From Daniel Siegel’s book:
1. What was it like growing up? Who was in your family?
2. How did you get along with your parents early in your childhood?
How did the relationship evolve throughout your youth and up until
the present time?
3. How did your relationship with your mother and father differ
and how were they similar? Are there ways in which you try to be
like, or try not to be like, each of your parents?
4. Did you ever feel rejected or threatened by your parents? Were
there other experiences you had that felt overwhelming or traumatizing in your life, during childhood or beyond? Do any of
these experiences still feel very much alive? Do they continue
to influence your life?
5. How did your parents discipline you as a child? What impact
did they have on your childhood, and how do you feel it affects
your role as a parent now?
6. Do you recall your earliest separations from your parents?
What was it like? Did you ever have prolonged separations from
7. Did anyone significant in your life die during your childhood,
or later in your life? What was that like for you at the time, and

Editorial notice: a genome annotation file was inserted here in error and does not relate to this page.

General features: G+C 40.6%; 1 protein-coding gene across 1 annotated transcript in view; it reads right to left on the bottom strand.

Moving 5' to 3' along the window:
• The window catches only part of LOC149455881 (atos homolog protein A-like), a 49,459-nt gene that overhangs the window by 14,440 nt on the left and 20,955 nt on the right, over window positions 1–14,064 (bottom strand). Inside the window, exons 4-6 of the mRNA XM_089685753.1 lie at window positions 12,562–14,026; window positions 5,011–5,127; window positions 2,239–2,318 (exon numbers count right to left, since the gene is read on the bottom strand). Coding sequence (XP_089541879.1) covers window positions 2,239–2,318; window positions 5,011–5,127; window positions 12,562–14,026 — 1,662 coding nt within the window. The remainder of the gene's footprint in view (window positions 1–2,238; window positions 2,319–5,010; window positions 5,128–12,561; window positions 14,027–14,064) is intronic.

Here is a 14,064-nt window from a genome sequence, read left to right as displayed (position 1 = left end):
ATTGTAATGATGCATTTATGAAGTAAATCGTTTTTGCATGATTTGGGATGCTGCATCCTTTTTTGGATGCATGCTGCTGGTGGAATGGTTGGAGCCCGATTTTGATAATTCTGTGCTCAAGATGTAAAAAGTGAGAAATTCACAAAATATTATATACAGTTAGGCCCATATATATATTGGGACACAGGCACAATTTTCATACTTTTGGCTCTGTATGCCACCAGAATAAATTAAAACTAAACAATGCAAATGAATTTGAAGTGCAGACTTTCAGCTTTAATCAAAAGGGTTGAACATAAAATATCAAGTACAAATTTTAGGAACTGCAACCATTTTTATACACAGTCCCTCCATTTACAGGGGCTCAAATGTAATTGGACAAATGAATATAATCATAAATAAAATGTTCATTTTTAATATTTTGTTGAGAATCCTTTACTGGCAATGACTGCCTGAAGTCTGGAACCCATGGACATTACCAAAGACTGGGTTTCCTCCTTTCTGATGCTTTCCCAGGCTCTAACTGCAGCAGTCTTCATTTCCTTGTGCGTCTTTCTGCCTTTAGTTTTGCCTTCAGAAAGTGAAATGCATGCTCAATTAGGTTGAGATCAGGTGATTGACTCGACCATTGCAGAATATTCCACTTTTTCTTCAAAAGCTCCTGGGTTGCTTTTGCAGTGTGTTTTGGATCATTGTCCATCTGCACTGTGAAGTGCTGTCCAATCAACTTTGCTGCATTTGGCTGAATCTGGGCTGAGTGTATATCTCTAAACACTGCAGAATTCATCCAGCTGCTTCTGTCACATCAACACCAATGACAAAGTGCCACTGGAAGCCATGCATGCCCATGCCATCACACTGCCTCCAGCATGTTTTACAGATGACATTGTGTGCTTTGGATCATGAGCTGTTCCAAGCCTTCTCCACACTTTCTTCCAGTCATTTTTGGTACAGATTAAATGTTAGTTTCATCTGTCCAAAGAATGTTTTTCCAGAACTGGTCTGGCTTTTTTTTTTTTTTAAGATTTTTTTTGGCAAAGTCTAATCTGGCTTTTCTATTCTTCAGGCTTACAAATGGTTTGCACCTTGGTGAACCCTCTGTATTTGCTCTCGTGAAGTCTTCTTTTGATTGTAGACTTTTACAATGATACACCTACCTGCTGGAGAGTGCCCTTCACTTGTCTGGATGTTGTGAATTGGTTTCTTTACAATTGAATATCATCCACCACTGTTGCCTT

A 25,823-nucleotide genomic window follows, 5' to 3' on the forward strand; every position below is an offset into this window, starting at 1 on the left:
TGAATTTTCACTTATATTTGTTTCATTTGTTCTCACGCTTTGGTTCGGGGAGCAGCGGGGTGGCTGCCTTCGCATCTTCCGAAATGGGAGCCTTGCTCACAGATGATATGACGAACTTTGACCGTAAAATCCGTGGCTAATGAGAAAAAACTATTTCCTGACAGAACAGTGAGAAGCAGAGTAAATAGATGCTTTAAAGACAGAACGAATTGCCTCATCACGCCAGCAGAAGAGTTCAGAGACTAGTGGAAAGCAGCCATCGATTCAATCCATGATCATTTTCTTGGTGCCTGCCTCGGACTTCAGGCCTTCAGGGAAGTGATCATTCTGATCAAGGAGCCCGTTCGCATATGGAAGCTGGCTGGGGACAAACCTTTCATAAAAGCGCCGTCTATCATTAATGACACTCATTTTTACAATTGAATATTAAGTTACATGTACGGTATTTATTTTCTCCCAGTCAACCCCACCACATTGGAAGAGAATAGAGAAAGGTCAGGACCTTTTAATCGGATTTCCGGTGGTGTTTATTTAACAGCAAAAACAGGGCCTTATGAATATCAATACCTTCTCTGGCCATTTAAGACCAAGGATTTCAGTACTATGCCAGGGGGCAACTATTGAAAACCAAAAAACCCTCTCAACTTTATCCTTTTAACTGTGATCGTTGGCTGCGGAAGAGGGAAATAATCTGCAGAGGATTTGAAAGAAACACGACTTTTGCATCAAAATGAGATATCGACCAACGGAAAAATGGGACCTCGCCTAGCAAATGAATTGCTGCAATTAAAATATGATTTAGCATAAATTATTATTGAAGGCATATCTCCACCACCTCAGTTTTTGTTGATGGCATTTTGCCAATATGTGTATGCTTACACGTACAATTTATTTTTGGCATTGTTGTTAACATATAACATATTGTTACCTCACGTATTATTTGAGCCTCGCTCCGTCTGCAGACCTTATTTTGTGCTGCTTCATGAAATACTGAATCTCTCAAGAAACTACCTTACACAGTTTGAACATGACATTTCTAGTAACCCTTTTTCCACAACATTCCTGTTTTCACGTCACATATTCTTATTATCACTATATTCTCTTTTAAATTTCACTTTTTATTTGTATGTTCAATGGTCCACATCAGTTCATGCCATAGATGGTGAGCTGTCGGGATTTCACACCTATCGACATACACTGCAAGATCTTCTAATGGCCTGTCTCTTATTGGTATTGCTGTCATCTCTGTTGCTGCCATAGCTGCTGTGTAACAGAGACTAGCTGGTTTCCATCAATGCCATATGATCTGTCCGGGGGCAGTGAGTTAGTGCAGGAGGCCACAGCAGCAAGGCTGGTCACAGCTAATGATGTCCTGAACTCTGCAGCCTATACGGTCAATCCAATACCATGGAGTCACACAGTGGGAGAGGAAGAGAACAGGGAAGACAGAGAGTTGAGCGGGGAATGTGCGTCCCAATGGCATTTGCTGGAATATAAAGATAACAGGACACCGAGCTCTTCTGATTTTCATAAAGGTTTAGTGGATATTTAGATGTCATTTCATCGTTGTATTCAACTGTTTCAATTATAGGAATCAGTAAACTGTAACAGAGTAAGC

how does that loss affect you now?
8. How did your parents communicate with you when you were happy
and excited? Did they join with you in your enthusiasm? When
you were distressed or unhappy as a child, what would happen?
Did your father and mother respond differently to you during
these emotional times? How?
9. Was there anyone else besides your parents in your childhood who
took care of you? What was that relationship like for you? What happened to these individuals? What is it like for you when you let
others take care of your child now?
10. If you had difficult times during your childhood, where there
positive relationships in or outside your home that you could depend on during those times? How do you feel those connections
benefited you then, and how might they help you now?
11. How have your childhood experiences influenced your relationships with others as an adult? Do you find yourself
trying not to behave in certain ways because of what happened to you as a child? Do you have patterns of behaviors that you’d like
to alter but have difficulty changing?
12. What impact do you think your childhood has had on your adult
life in general, including the ways in which you think of yourself
and the ways you relate to your children? What would you like to change about the way you understand yourself and relate to others?